My Voice Trails Off
The Problem with Dropping Phrases
Imagine eating at a restaurant, and when the meal arrives, the waiter doesn’t bother coming to your table. He just stands halfway across the room and sort of tosses the plate in the general direction of your table. That would be an interesting dining experience! Or suppose, when the food does arrive, the waiter comes to your table, but just as he’s about to place the food in front of you, he lets his hand drop and the food hits the floor. Again, that would be a memorable dining experience—but not in a good way. Many, many of the speakers I coach are doing with their words what our imaginary waiter is doing with the food.
I call it dropping phrases. It’s commonly referred to as trailing off. It happens when the speaker allows the last few words of a phrase or a sentence to diminish to the point that it becomes hard to hear or even inaudible. Dropping phrases has significant consequences for you, as a speaker, specifically, a loss of clarity, a loss of credibility, and a loss of impact.
There’s a loss of clarity because—at least in English—you often have important words occurring right at the end of the phrase or at the end of a sentence. So if you’re dropping phrases, if you’re trailing off, your listeners are missing important information, so it becomes hard to understand. There’s a loss of credibility because when you’re dropping phrases you’re essentially pulling back at the end of the phrase. So there’s a decreased amount of commitment and engagement in your delivery. You come across as less authoritative, less strong. And finally, there’s a loss of impact because when you allow yourself to trail off at the end of a phrase, there’s less energy carrying that message to your listeners and they’re not as affected by what you say.
So, what’s the solution? What skills will help us avoid trailing off and dropping phrases? Well, four things. The first strategy would be learning how to breathe through the end of the phrase. When you make sound, you’re exhaling. Speaking is essentially an exhale of breath, so make sure as much breath is flowing out on the last word as you had flowing out on the first word. Lots of breath should be flowing out.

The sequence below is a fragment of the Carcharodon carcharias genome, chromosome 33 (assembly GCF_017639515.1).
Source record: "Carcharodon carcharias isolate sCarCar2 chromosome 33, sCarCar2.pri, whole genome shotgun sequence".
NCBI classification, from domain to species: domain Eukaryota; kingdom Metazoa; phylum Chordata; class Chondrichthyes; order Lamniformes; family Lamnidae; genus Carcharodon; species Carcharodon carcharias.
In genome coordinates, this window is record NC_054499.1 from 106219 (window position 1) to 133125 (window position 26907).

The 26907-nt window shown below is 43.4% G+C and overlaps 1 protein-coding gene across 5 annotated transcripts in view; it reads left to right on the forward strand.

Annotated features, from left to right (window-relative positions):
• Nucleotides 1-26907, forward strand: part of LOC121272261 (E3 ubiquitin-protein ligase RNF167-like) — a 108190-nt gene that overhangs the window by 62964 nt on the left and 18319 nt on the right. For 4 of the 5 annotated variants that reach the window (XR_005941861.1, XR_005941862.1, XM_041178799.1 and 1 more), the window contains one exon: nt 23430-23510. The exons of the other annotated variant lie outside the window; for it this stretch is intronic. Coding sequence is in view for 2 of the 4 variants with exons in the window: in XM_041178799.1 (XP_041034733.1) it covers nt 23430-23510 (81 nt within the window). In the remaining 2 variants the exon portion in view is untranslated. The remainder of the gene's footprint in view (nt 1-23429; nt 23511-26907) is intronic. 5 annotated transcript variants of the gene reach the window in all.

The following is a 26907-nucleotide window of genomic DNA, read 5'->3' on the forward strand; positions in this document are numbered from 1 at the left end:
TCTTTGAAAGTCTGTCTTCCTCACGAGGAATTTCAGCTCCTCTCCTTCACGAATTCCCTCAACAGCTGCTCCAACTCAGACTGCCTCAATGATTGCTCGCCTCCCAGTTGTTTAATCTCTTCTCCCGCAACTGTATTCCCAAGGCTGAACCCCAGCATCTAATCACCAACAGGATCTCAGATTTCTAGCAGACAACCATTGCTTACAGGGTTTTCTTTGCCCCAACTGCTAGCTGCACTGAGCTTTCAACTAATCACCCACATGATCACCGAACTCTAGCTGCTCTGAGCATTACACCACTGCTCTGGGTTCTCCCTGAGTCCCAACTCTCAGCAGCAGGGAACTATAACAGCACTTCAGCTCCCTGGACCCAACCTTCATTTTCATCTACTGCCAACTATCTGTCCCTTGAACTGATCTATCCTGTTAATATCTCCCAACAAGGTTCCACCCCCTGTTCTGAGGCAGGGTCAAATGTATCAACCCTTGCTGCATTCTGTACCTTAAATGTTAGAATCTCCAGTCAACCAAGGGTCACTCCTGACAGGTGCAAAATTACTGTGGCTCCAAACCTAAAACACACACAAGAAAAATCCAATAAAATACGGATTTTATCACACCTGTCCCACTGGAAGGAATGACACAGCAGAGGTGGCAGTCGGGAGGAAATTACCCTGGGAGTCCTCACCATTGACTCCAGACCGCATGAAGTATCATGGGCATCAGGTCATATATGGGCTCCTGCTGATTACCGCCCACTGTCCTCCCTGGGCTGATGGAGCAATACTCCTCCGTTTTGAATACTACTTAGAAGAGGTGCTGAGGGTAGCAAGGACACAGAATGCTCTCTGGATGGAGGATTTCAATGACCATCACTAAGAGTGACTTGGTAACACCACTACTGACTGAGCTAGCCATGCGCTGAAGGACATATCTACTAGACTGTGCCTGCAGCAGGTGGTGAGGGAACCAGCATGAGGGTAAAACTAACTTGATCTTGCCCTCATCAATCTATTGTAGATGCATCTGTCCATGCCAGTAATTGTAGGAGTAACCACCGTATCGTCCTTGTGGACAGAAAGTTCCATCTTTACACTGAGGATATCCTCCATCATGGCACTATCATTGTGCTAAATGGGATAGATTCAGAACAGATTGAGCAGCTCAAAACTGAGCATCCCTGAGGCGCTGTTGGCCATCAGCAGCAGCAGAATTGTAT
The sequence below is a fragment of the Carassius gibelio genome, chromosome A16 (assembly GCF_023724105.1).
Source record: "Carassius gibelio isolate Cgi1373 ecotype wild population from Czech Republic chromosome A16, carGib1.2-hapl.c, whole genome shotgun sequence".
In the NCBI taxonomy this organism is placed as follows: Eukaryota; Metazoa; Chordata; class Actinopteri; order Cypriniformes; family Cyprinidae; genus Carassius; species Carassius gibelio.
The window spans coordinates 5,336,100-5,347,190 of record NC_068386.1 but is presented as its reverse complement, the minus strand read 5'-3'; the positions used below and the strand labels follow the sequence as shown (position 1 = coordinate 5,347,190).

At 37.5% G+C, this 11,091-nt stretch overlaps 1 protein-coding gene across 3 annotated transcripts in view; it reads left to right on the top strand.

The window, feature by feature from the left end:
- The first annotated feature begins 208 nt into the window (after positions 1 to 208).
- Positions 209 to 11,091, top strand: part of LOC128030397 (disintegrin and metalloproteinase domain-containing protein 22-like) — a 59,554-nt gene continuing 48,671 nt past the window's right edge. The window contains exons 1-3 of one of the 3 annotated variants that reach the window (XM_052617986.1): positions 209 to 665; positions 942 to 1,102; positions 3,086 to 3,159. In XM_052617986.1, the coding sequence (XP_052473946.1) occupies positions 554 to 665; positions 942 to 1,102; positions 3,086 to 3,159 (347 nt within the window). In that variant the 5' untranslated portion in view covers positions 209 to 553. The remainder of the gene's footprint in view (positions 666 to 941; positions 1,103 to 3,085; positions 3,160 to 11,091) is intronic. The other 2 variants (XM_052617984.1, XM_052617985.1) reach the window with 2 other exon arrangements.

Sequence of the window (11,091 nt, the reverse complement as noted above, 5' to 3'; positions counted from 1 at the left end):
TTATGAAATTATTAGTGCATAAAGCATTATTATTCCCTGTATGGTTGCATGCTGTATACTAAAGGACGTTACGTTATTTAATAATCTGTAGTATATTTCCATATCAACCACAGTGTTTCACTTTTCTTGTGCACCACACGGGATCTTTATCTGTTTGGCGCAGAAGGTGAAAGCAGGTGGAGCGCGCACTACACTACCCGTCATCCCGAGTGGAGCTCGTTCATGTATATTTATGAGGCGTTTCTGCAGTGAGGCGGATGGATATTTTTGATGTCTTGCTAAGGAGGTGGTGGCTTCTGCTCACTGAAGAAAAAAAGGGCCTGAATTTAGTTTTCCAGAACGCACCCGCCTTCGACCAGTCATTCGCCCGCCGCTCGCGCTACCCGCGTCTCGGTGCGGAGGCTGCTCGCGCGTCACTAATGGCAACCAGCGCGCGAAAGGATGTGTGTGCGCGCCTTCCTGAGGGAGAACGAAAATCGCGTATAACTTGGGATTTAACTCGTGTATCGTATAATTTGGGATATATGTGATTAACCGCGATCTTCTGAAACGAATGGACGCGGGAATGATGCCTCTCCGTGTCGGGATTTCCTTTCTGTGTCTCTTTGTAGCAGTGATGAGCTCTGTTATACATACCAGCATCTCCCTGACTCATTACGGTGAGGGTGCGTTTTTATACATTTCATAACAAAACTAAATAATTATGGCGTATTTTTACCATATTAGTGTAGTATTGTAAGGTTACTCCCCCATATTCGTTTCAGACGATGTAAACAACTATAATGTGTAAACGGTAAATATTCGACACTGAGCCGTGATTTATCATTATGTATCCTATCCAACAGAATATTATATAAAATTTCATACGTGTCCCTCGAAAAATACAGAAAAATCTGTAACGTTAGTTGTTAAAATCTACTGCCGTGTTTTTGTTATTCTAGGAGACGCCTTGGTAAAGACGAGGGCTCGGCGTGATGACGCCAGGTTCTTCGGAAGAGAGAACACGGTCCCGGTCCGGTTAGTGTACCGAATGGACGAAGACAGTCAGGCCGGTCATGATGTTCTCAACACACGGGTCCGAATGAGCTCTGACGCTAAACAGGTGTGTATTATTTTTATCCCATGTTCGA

The second thing you can do is make sure you start the phrase on a pitch that’s high enough it allows you to drop down a little bit and still end up in your natural range. If your pitch is too low, your voice can’t vibrate that well by the time it gets to the end. Start just a little bit higher so you’re still in the easy range of your voice when you reach the end. Learn how to move everything up a little bit so you’re staying more in the middle of your speaking range and not trying to work down at the very bottom of your range.
The third strategy is to make sure the last word is vibrating just as fully as the first word. Make sure the tone of the last few words is just as clear and just as full as the first words in the phrase. If it’s breathy, scratchy and raspy, you won’t be clear.
The fourth thing you can do to avoid dropping phrases is to imagine yourself opening toward the end of the phrase instead of closing up as you approach the end of the phrase. Consciously imagine getting more open physically as you get closer to the end instead of allowing yourself to collapse and close up. Open toward the end of the phrase.
If you breathe through the end of the phrase, and the last word vibrates just as fully as the first one, if you make sure you start on a pitch that keeps you in your natural speaking range, and if you work with a sense of opening toward the end of the phrase, you’ll speak with enhanced clarity. People will get what you’re saying very easily. You’ll be more fully engaged as a speaker and your listeners will be more fully engaged with what you’re saying. Your message will land with a lot more impact.
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